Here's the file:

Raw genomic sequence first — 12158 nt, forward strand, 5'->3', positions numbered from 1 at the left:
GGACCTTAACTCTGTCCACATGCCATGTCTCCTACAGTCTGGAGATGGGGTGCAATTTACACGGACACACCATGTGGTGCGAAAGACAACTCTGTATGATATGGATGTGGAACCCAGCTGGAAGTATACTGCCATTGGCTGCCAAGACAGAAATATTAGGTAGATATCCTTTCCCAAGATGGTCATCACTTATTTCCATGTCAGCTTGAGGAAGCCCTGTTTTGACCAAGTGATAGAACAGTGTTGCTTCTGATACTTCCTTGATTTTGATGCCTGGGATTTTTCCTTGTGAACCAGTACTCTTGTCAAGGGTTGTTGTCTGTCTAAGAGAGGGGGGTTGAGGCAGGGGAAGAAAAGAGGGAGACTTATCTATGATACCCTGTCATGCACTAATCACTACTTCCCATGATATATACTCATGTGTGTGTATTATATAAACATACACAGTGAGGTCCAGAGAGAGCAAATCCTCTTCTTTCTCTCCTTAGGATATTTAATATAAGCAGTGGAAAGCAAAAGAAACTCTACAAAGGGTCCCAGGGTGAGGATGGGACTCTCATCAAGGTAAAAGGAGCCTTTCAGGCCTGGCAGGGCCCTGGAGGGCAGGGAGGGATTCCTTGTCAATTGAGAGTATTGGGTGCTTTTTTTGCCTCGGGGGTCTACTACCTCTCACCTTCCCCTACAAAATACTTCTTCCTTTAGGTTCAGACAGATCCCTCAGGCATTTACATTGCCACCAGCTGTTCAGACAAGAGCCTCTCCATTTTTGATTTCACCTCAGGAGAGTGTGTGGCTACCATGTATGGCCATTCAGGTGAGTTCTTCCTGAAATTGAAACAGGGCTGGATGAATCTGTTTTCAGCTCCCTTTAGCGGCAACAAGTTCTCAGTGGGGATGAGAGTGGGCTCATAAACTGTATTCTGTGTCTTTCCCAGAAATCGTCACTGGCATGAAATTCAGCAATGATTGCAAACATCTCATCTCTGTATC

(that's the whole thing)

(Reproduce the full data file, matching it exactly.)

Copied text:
Raw genomic sequence first — 12158 nt, forward strand, 5'->3', positions numbered from 1 at the left:
GGACCTTAACTCTGTCCACATGCCATGTCTCCTACAGTCTGGAGATGGGGTGCAATTTACACGGACACACCATGTGGTGCGAAAGACAACTCTGTATGATATGGATGTGGAACCCAGCTGGAAGTATACTGCCATTGGCTGCCAAGACAGAAATATTAGGTAGATATCCTTTCCCAAGATGGTCATCACTTATTTCCATGTCAGCTTGAGGAAGCCCTGTTTTGACCAAGTGATAGAACAGTGTTGCTTCTGATACTTCCTTGATTTTGATGCCTGGGATTTTTCCTTGTGAACCAGTACTCTTGTCAAGGGTTGTTGTCTGTCTAAGAGAGGGGGGTTGAGGCAGGGGAAGAAAAGAGGGAGACTTATCTATGATACCCTGTCATGCACTAATCACTACTTCCCATGATATATACTCATGTGTGTGTATTATATAAACATACACAGTGAGGTCCAGAGAGAGCAAATCCTCTTCTTTCTCTCCTTAGGATATTTAATATAAGCAGTGGAAAGCAAAAGAAACTCTACAAAGGGTCCCAGGGTGAGGATGGGACTCTCATCAAGGTAAAAGGAGCCTTTCAGGCCTGGCAGGGCCCTGGAGGGCAGGGAGGGATTCCTTGTCAATTGAGAGTATTGGGTGCTTTTTTTGCCTCGGGGGTCTACTACCTCTCACCTTCCCCTACAAAATACTTCTTCCTTTAGGTTCAGACAGATCCCTCAGGCATTTACATTGCCACCAGCTGTTCAGACAAGAGCCTCTCCATTTTTGATTTCACCTCAGGAGAGTGTGTGGCTACCATGTATGGCCATTCAGGTGAGTTCTTCCTGAAATTGAAACAGGGCTGGATGAATCTGTTTTCAGCTCCCTTTAGCGGCAACAAGTTCTCAGTGGGGATGAGAGTGGGCTCATAAACTGTATTCTGTGTCTTTCCCAGAAATCGTCACTGGCATGAAATTCAGCAATGATTGCAAACATCTCATCTCTGTATC